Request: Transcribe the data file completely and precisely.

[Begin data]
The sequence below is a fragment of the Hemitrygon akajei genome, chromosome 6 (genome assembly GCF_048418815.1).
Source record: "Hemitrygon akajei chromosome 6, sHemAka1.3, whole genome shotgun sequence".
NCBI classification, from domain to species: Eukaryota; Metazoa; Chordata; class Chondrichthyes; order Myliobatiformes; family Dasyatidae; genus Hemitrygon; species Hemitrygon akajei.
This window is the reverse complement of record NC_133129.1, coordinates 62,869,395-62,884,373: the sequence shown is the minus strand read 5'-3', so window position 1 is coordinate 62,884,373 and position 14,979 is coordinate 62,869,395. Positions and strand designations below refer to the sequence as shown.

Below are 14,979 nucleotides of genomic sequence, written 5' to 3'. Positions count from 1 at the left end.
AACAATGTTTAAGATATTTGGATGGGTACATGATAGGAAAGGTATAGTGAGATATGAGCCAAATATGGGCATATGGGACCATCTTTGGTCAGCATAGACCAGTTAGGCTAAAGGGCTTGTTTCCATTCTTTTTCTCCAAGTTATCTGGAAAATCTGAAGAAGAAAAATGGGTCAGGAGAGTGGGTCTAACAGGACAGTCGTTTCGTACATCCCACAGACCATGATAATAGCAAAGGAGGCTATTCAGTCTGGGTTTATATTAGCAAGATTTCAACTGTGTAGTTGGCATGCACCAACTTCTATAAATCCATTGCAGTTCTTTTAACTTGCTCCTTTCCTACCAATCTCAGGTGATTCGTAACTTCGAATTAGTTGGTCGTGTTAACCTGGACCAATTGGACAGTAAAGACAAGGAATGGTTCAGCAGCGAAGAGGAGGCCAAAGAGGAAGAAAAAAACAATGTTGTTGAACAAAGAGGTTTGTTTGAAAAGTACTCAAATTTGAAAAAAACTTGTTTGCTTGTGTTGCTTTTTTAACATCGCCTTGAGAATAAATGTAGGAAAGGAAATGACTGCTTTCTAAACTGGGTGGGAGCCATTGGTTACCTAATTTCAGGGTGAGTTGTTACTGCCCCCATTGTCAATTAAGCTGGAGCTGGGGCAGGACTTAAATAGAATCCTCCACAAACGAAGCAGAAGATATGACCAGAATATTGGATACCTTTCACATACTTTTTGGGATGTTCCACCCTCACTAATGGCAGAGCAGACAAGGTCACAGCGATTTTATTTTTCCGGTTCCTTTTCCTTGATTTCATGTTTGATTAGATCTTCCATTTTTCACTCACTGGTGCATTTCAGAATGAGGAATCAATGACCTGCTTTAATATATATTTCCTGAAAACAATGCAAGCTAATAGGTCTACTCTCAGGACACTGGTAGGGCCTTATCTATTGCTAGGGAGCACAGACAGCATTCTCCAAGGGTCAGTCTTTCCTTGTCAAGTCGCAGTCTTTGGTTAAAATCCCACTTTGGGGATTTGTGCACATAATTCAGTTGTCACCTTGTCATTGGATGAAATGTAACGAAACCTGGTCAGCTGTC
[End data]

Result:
The sequence below is a fragment of the Hemitrygon akajei genome, chromosome 6 (genome assembly GCF_048418815.1).
Source record: "Hemitrygon akajei chromosome 6, sHemAka1.3, whole genome shotgun sequence".
NCBI classification, from domain to species: Eukaryota; Metazoa; Chordata; class Chondrichthyes; order Myliobatiformes; family Dasyatidae; genus Hemitrygon; species Hemitrygon akajei.
This window is the reverse complement of record NC_133129.1, coordinates 62,869,395-62,884,373: the sequence shown is the minus strand read 5'-3', so window position 1 is coordinate 62,884,373 and position 14,979 is coordinate 62,869,395. Positions and strand designations below refer to the sequence as shown.

Below are 14,979 nucleotides of genomic sequence, written 5' to 3'. Positions count from 1 at the left end.
AACAATGTTTAAGATATTTGGATGGGTACATGATAGGAAAGGTATAGTGAGATATGAGCCAAATATGGGCATATGGGACCATCTTTGGTCAGCATAGACCAGTTAGGCTAAAGGGCTTGTTTCCATTCTTTTTCTCCAAGTTATCTGGAAAATCTGAAGAAGAAAAATGGGTCAGGAGAGTGGGTCTAACAGGACAGTCGTTTCGTACATCCCACAGACCATGATAATAGCAAAGGAGGCTATTCAGTCTGGGTTTATATTAGCAAGATTTCAACTGTGTAGTTGGCATGCACCAACTTCTATAAATCCATTGCAGTTCTTTTAACTTGCTCCTTTCCTACCAATCTCAGGTGATTCGTAACTTCGAATTAGTTGGTCGTGTTAACCTGGACCAATTGGACAGTAAAGACAAGGAATGGTTCAGCAGCGAAGAGGAGGCCAAAGAGGAAGAAAAAAACAATGTTGTTGAACAAAGAGGTTTGTTTGAAAAGTACTCAAATTTGAAAAAAACTTGTTTGCTTGTGTTGCTTTTTTAACATCGCCTTGAGAATAAATGTAGGAAAGGAAATGACTGCTTTCTAAACTGGGTGGGAGCCATTGGTTACCTAATTTCAGGGTGAGTTGTTACTGCCCCCATTGTCAATTAAGCTGGAGCTGGGGCAGGACTTAAATAGAATCCTCCACAAACGAAGCAGAAGATATGACCAGAATATTGGATACCTTTCACATACTTTTTGGGATGTTCCACCCTCACTAATGGCAGAGCAGACAAGGTCACAGCGATTTTATTTTTCCGGTTCCTTTTCCTTGATTTCATGTTTGATTAGATCTTCCATTTTTCACTCACTGGTGCATTTCAGAATGAGGAATCAATGACCTGCTTTAATATATATTTCCTGAAAACAATGCAAGCTAATAGGTCTACTCTCAGGACACTGGTAGGGCCTTATCTATTGCTAGGGAGCACAGACAGCATTCTCCAAGGGTCAGTCTTTCCTTGTCAAGTCGCAGTCTTTGGTTAAAATCCCACTTTGGGGATTTGTGCACATAATTCAGTTGTCACCTTGTCATTGGATGAAATGTAACGAAACCTGGTCAGCTGTC